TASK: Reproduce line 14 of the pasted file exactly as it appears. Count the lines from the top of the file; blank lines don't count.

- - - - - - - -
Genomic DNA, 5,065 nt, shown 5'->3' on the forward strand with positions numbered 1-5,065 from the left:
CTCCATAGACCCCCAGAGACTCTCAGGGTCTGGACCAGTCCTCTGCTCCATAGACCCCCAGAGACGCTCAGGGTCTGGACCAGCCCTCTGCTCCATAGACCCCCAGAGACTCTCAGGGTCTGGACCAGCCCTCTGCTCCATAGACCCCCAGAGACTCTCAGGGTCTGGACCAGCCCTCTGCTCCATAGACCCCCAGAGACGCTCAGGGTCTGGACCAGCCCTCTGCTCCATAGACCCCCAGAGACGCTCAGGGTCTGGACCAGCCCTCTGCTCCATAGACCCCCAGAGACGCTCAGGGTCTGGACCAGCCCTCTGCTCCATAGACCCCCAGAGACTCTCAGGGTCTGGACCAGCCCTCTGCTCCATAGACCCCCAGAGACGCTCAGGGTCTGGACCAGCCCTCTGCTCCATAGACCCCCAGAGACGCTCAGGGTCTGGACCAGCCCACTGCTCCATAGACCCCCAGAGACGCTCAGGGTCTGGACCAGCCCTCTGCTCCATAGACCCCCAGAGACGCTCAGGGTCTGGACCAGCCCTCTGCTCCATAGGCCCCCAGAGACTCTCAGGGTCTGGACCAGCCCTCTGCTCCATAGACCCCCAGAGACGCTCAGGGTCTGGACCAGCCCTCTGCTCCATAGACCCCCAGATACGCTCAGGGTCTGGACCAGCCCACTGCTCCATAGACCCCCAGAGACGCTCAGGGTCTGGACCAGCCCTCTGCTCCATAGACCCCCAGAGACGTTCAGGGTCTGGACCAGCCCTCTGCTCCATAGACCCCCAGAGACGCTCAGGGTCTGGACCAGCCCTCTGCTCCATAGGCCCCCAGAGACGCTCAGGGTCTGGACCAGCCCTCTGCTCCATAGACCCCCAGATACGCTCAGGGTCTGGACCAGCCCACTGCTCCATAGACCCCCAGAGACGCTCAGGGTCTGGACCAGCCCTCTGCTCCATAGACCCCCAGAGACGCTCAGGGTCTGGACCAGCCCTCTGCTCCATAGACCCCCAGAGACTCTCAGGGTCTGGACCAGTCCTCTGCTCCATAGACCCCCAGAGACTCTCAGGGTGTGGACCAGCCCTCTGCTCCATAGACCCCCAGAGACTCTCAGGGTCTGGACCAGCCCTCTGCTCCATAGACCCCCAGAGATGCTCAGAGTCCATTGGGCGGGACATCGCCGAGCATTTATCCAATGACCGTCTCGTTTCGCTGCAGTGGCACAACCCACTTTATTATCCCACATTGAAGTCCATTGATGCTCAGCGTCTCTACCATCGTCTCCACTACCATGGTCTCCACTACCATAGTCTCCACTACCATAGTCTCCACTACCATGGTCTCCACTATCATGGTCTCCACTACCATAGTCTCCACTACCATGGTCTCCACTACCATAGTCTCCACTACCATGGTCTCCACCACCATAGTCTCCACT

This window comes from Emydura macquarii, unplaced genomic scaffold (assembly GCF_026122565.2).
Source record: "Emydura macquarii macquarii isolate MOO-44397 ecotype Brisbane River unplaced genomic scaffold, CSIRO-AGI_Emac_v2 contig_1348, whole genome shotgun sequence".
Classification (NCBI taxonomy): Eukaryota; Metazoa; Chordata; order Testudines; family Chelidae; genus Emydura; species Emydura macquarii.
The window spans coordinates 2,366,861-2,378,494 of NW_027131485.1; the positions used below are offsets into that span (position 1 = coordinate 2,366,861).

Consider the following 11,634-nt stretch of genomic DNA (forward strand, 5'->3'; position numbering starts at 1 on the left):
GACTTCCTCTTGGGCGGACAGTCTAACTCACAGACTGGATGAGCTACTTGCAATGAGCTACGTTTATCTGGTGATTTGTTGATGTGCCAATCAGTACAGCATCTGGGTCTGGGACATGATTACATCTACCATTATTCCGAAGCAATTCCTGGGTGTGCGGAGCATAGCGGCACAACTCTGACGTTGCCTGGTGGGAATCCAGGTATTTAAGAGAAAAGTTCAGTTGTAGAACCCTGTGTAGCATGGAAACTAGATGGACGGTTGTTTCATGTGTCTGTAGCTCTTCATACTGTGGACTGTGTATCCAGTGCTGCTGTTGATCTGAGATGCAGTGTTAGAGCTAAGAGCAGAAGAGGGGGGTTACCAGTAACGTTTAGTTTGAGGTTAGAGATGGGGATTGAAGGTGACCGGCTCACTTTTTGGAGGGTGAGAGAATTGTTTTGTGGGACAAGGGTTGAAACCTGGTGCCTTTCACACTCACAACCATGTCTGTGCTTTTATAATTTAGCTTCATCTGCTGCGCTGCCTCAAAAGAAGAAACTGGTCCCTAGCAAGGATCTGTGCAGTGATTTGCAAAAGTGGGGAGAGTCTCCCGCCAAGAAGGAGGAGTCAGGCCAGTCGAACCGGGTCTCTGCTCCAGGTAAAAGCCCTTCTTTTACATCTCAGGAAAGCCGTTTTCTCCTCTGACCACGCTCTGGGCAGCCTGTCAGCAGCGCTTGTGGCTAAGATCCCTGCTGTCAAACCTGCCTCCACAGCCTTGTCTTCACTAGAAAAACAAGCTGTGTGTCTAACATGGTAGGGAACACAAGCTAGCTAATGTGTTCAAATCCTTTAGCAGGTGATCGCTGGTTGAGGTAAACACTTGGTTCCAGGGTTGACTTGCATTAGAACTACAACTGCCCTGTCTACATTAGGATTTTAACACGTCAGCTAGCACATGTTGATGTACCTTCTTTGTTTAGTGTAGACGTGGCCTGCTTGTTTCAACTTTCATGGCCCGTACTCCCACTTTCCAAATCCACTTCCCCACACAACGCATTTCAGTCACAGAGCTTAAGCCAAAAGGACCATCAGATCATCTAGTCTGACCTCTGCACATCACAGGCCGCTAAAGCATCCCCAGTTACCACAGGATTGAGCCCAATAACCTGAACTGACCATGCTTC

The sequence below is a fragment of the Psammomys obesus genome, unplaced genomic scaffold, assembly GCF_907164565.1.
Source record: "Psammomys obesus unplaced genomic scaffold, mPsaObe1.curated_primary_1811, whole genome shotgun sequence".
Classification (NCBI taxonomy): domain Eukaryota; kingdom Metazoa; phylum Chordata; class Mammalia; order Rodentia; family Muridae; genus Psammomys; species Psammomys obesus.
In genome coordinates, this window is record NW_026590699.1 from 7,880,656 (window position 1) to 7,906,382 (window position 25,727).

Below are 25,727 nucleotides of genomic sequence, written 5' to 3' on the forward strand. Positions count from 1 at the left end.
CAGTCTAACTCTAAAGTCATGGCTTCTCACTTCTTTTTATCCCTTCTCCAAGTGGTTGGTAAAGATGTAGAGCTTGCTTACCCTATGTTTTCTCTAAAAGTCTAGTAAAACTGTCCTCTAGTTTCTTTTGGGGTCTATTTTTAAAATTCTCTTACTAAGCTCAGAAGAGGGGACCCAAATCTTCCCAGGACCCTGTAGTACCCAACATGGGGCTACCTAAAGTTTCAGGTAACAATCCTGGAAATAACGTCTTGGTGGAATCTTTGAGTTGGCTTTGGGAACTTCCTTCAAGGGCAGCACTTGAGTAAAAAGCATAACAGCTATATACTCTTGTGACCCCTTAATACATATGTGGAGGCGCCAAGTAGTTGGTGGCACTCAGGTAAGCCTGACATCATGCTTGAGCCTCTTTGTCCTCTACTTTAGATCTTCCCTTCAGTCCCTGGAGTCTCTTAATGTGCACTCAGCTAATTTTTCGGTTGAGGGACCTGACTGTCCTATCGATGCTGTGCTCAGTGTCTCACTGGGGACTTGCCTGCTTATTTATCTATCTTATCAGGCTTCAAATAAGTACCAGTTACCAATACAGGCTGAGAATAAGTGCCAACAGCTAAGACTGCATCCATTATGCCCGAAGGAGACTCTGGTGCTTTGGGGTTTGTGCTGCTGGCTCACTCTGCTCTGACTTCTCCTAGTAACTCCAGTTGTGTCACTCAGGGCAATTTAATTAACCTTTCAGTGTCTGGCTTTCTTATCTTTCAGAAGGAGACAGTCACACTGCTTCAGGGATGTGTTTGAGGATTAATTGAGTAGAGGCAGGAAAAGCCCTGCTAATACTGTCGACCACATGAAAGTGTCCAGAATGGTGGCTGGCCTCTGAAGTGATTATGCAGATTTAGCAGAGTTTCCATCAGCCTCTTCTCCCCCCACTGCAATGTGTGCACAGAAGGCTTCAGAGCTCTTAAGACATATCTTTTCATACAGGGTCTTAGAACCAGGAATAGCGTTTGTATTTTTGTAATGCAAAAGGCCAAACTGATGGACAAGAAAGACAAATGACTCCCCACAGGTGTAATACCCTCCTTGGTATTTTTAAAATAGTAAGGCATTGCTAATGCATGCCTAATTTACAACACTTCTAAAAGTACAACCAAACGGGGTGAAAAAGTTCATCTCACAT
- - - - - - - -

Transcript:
CAGTCTAACTCTAAAGTCATGGCTTCTCACTTCTTTTTATCCCTTCTCCAAGTGGTTGGTAAAGATGTAGAGCTTGCTTACCCTATGTTTTCTCTAAAAGTCTAGTAAAACTGTCCTCTAGTTTCTTTTGGGGTCTATTTTTAAAATTCTCTTACTAAGCTCAGAAGAGGGGACCCAAATCTTCCCAGGACCCTGTAGTACCCAACATGGGGCTACCTAAAGTTTCAGGTAACAATCCTGGAAATAACGTCTTGGTGGAATCTTTGAGTTGGCTTTGGGAACTTCCTTCAAGGGCAGCACTTGAGTAAAAAGCATAACAGCTATATACTCTTGTGACCCCTTAATACATATGTGGAGGCGCCAAGTAGTTGGTGGCACTCAGGTAAGCCTGACATCATGCTTGAGCCTCTTTGTCCTCTACTTTAGATCTTCCCTTCAGTCCCTGGAGTCTCTTAATGTGCACTCAGCTAATTTTTCGGTTGAGGGACCTGACTGTCCTATCGATGCTGTGCTCAGTGTCTCACTGGGGACTTGCCTGCTTATTTATCTATCTTATCAGGCTTCAAATAAGTACCAGTTACCAATACAGGCTGAGAATAAGTGCCAACAGCTAAGACTGCATCCATTATGCCCGAAGGAGACTCTGGTGCTTTGGGGTTTGTGCTGCTGGCTCACTCTGCTCTGACTTCTCCTAGTAACTCCAGTTGTGTCACTCAGGGCAATTTAATTAACCTTTCAGTGTCTGGCTTTCTTATCTTTCAGAAGGAGACAGTCACACTGCTTCAGGGATGTGTTTGAGGATTAATTGAGTAGAGGCAGGAAAAGCCCTGCTAATACTGTCGACCACATGAAAGTGTCCAGAATGGTGGCTGGCCTCTGAAGTGATTATGCAGATTTAGCAGAGTTTCCATCAGCCTCTTCTCCCCCCACTGCAATGTGTGCACAGAAGGCTTCAGAGCTCTTAAGACATATCTTTTCATACAGGGTCTTAGAACCAGGAATAGCGTTTGTATTTTTGTAATGCAAAAGGCCAAACTGATGGACAAGAAAGACAAATGACTCCCCACAGGTGTAATACCCTCCTTGGTATTTTTAAAATAGTAAGGCATTGCTAATGCATGCCTAATTTACAACACTTCTAAAAGTACAACCAAACGGGGTGAAAAAGTTCATCTCACAT